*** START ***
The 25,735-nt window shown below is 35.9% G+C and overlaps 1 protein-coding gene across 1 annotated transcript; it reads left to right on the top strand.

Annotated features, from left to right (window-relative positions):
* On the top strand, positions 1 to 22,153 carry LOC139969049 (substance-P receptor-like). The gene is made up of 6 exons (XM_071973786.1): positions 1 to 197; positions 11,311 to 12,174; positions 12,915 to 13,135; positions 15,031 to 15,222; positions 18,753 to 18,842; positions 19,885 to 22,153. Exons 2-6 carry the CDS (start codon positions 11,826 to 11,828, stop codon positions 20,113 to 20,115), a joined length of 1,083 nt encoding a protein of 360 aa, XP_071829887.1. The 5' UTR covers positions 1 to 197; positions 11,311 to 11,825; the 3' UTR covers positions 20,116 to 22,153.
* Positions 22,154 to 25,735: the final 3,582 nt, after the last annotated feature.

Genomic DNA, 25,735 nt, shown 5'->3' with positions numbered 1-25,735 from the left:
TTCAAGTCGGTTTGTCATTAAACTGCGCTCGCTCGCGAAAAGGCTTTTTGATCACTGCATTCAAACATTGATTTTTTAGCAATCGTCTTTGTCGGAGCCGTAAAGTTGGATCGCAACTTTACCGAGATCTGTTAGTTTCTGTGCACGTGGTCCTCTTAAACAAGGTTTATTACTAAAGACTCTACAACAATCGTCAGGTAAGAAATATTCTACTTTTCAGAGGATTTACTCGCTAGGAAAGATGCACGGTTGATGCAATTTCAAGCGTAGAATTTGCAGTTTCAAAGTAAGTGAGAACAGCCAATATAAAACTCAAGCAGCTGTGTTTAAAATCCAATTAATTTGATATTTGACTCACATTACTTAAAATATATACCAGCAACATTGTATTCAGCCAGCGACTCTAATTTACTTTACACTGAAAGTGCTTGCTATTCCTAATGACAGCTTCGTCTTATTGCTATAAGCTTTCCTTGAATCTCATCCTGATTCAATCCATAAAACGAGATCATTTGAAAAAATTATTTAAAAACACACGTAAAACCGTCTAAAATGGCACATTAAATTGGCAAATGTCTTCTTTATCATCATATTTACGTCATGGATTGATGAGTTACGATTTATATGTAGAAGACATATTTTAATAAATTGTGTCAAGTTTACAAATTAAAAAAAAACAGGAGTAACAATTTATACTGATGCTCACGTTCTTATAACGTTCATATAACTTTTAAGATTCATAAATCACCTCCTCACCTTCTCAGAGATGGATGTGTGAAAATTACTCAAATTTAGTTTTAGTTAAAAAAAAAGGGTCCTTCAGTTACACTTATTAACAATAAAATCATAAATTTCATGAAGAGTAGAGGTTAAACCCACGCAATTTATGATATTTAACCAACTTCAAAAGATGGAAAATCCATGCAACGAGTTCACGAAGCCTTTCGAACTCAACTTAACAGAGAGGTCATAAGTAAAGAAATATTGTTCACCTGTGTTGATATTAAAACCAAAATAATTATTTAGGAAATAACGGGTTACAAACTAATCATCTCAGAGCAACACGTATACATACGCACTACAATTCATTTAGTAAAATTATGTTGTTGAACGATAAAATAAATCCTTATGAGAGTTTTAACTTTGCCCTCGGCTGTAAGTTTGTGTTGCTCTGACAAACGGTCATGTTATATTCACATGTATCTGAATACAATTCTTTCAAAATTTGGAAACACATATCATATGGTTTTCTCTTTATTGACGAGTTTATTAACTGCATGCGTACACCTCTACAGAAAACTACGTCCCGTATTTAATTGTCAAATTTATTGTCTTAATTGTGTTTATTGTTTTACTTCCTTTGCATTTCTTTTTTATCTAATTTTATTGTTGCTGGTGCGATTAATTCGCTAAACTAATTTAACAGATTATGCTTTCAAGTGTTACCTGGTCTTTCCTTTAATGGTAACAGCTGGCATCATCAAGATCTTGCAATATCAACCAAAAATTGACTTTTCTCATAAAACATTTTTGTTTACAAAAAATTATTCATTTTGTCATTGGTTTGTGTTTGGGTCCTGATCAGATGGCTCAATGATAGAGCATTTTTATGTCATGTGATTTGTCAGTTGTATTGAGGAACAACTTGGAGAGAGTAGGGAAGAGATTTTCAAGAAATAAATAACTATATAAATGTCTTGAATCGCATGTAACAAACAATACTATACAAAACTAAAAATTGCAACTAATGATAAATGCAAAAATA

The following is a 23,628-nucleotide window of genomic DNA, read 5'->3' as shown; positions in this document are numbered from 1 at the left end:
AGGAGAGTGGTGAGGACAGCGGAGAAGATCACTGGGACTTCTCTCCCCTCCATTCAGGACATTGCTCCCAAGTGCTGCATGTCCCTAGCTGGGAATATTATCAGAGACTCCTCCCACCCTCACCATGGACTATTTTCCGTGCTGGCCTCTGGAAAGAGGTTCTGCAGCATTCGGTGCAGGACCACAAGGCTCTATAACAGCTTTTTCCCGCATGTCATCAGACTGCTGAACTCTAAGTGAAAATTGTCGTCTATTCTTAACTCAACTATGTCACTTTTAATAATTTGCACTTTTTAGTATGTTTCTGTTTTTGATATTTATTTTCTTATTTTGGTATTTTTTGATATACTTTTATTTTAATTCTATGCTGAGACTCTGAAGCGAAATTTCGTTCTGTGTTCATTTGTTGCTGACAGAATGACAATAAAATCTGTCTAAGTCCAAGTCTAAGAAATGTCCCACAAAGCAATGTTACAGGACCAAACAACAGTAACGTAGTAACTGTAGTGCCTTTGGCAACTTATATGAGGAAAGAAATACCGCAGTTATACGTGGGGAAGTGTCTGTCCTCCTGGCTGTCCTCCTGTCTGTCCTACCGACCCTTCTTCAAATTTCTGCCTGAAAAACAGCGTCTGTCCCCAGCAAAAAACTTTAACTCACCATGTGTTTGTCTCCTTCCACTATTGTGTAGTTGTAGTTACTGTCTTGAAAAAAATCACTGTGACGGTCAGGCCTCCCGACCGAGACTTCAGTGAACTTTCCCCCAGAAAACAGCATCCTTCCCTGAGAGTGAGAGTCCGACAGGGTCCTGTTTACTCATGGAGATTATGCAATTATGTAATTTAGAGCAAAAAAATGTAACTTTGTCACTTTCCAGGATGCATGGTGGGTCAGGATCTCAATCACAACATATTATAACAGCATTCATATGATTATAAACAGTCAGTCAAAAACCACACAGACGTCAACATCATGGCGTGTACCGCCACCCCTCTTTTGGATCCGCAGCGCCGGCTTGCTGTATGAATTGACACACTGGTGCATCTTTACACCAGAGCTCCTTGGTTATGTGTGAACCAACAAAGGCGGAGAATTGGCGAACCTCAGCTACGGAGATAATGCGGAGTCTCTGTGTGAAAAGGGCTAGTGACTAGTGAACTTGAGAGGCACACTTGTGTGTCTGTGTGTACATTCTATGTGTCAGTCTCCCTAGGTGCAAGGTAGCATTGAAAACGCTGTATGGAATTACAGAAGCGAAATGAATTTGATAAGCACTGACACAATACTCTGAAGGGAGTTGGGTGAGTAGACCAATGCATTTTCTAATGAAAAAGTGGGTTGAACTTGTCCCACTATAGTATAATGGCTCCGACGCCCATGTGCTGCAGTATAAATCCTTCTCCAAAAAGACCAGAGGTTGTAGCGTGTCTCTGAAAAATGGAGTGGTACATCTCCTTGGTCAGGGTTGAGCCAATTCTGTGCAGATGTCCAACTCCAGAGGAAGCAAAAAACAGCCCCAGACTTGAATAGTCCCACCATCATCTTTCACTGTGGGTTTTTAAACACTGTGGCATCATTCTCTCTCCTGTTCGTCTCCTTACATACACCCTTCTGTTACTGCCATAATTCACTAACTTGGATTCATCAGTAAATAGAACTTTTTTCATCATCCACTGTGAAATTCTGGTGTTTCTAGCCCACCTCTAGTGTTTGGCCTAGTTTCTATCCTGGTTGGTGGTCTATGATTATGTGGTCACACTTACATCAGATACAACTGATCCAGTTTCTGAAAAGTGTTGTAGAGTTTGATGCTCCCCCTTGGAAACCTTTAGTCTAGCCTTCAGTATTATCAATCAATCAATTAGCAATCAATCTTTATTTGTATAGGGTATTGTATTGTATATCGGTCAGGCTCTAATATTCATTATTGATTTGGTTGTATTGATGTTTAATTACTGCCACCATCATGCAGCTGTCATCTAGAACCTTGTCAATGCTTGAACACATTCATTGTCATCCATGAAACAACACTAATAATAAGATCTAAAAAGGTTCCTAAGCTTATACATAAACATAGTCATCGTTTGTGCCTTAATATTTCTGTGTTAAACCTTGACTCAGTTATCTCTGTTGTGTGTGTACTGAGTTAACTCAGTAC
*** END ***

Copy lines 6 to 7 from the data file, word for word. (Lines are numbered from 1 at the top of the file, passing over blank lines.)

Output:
TTCAAGTCGGTTTGTCATTAAACTGCGCTCGCTCGCGAAAAGGCTTTTTGATCACTGCATTCAAACATTGATTTTTTAGCAATCGTCTTTGTCGGAGCCGTAAAGTTGGATCGCAACTTTACCGAGATCTGTTAGTTTCTGTGCACGTGGTCCTCTTAAACAAGGTTTATTACTAAAGACTCTACAACAATCGTCAGGTAAGAAATATTCTACTTTTCAGAGGATTTACTCGCTAGGAAAGATGCACGGTTGATGCAATTTCAAGCGTAGAATTTGCAGTTTCAAAGTAAGTGAGAACAGCCAATATAAAACTCAAGCAGCTGTGTTTAAAATCCAATTAATTTGATATTTGACTCACATTACTTAAAATATATACCAGCAACATTGTATTCAGCCAGCGACTCTAATTTACTTTACACTGAAAGTGCTTGCTATTCCTAATGACAGCTTCGTCTTATTGCTATAAGCTTTCCTTGAATCTCATCCTGATTCAATCCATAAAACGAGATCATTTGAAAAAATTATTTAAAAACACACGTAAAACCGTCTAAAATGGCACATTAAATTGGCAAATGTCTTCTTTATCATCATATTTACGTCATGGATTGATGAGTTACGATTTATATGTAGAAGACATATTTTAATAAATTGTGTCAAGTTTACAAATTAAAAAAAAACAGGAGTAACAATTTATACTGATGCTCACGTTCTTATAACGTTCATATAACTTTTAAGATTCATAAATCACCTCCTCACCTTCTCAGAGATGGATGTGTGAAAATTACTCAAATTTAGTTTTAGTTAAAAAAAAAGGGTCCTTCAGTTACACTTATTAACAATAAAATCATAAATTTCATGAAGAGTAGAGGTTAAACCCACGCAATTTATGATATTTAACCAACTTCAAAAGATGGAAAATCCATGCAACGAGTTCACGAAGCCTTTCGAACTCAACTTAACAGAGAGGTCATAAGTAAAGAAATATTGTTCACCTGTGTTGATATTAAAACCAAAATAATTATTTAGGAAATAACGGGTTACAAACTAATCATCTCAGAGCAACACGTATACATACGCACTACAATTCATTTAGTAAAATTATGTTGTTGAACGATAAAATAAATCCTTATGAGAGTTTTAACTTTGCCCTCGGCTGTAAGTTTGTGTTGCTCTGACAAACGGTCATGTTATATTCACATGTATCTGAATACAATTCTTTCAAAATTTGGAAACACATATCATATGGTTTTCTCTTTATTGACGAGTTTATTAACTGCATGCGTACACCTCTACAGAAAACTACGTCCCGTATTTAATTGTCAAATTTATTGTCTTAATTGTGTTTATTGTTTTACTTCCTTTGCATTTCTTTTTTATCTAATTTTATTGTTGCTGGTGCGATTAATTCGCTAAACTAATTTAACAGATTATGCTTTCAAGTGTTACCTGGTCTTTCCTTTAATGGTAACAGCTGGCATCATCAAGATCTTGCAATATCAACCAAAAATTGACTTTTCTCATAAAACATTTTTGTTTACAAAAAATTATTCATTTTGTCATTGGTTTGTGTTTGGGTCCTGATCAGATGGCTCAATGATAGAGCATTTTTATGTCATGTGATTTGTCAGTTGTATTGAGGAACAACTTGGAGAGAGTAGGGAAGAGATTTTCAAGAAATAAATAACTATATAAATGTCTTGAATCGCATGTAACAAACAATACTATACAAAACTAAAAATTGCAACTAATGATAAATGCAAAAATA

The following is a 23,628-nucleotide window of genomic DNA, read 5'->3' as shown; positions in this document are numbered from 1 at the left end: